Most ribbon microphones contain simply a thin aluminum ribbon, a magnet, and a transformer. This elegant design contributes much to what we love about the technology, but there are a few drawbacks: situational vulnerability to phantom power, low output levels, and demanding impedance requirements. Triton Audio’s FetHead is a convenient inline device that does much to address both.

The FetHead is a small Class A JFET buffer that inserts via in-line XLR between mic and preamp, runs on 48V phantom power, provides 27 dB of ultra-clean gain, and presents a high 22 kΩ impedance to the microphone. While similar products exist on the market, the FetHead is distinguished by a small form factor, similar to a barrel adapter or inline pad (it essentially disappears into the cable itself).

One drawback to both of The Bunker Studio’s vintage Neve consoles is the global phantom power – it’s either “on” or “off” for all channels at once. Although the risk of applying phantom to ribbon mics is generally overstated, one condition that is quite hazardous is hot-patching via a TT or longframe patch bay (this can briefly introduce full voltage to the ribbon, causing damage as current flows). Since we use plenty of ribbons and do a lot of cross-patching, we always eschewed global phantom, favoring local 48V supplies as needed. This process brought its own disadvantages.

More recently, we acquired enough FetHeads to keep them installed on the captive cables of most of our ribbon mics. Since they block DC from reaching the mic, we’re able to leave the global phantom on. More importantly, the sound of the ribbons has, without exception, been improved by the higher input impedance. Bandwidth is extended, transients are more open, and gain-staging for lowest noise is much more easily-optimized.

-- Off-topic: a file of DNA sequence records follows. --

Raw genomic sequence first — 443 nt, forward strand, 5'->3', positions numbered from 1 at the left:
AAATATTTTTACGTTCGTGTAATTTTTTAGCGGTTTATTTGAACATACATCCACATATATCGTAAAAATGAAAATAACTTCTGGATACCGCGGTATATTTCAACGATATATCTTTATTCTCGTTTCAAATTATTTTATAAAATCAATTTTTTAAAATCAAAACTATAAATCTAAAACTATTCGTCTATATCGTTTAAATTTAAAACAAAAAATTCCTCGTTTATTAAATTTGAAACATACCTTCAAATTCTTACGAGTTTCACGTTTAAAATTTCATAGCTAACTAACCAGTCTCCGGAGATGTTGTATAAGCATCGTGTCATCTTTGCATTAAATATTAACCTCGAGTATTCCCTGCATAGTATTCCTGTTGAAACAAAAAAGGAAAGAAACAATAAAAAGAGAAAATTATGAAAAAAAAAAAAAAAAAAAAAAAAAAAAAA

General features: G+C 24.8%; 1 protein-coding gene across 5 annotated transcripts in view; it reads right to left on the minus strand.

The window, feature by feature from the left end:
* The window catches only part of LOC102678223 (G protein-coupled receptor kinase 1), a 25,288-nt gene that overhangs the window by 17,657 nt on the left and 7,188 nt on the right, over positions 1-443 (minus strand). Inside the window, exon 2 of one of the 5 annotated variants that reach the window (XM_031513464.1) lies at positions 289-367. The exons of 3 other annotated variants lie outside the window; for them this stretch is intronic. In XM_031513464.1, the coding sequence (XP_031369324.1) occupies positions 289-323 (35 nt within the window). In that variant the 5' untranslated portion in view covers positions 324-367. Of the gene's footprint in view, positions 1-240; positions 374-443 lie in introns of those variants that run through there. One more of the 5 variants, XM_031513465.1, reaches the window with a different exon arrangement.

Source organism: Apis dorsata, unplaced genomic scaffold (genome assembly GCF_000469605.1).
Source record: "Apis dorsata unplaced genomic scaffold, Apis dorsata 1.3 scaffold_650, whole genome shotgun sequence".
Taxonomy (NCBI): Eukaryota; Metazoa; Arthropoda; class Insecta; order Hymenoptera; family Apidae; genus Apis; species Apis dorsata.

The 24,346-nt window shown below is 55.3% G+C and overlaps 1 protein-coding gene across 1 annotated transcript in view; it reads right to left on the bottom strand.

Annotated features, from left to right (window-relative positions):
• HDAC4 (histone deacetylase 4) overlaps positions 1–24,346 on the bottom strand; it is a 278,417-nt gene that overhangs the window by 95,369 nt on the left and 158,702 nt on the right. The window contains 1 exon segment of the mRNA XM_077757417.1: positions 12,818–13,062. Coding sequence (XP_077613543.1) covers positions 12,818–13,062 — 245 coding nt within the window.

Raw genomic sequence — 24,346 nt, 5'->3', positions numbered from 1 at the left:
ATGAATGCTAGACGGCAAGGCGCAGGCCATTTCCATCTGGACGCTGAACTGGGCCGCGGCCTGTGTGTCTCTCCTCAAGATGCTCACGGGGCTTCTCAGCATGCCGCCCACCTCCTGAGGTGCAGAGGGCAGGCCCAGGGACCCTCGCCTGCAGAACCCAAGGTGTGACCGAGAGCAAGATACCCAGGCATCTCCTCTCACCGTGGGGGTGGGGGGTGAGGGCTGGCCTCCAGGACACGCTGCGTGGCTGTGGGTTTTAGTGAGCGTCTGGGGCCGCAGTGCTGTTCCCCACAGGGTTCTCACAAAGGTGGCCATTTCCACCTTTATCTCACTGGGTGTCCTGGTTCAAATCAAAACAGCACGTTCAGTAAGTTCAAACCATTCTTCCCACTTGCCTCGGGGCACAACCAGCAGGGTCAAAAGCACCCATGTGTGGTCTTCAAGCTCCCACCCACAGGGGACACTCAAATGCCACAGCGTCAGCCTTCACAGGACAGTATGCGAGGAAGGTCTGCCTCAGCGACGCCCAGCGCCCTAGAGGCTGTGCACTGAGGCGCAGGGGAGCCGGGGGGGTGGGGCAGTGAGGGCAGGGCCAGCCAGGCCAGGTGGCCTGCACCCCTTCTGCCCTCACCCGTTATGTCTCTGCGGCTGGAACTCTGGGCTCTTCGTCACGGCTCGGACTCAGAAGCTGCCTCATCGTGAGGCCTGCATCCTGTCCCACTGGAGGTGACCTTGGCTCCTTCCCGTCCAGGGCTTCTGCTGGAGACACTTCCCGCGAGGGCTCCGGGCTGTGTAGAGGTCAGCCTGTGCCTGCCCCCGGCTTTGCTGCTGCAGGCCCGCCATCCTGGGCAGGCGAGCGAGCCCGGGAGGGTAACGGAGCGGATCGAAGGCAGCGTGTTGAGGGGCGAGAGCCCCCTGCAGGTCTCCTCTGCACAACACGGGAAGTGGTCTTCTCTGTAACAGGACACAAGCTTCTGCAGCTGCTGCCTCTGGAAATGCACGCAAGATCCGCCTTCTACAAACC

Why is impedance so important? To preserve every drop of precious signal voltage, the load presented to any mic should be at least five times its source impedance. Ribbon mics exhibit rising impedance at low frequencies, so even if they show a nominal 250 Ω at 1 kHz, they might present as much as 2 kΩ below 100 Hz! While this might make a typical preamp sweat a bit too much, the FetHead takes this in stride. Moving-coil dynamic mics (such as the Shure SM57) exhibit similar behavior, though to a lesser degree. Still, the optimized impedance condition can extend the bandwidth of these mics as well, as was evident when I experimented with a 57 and a Sennheiser MD 421. For under $100 apiece, it’s hard to beat the functional and sonic advantages the FetHead has brought to our studio.

Tape Op is a bi-monthly magazine devoted to the art of record making.

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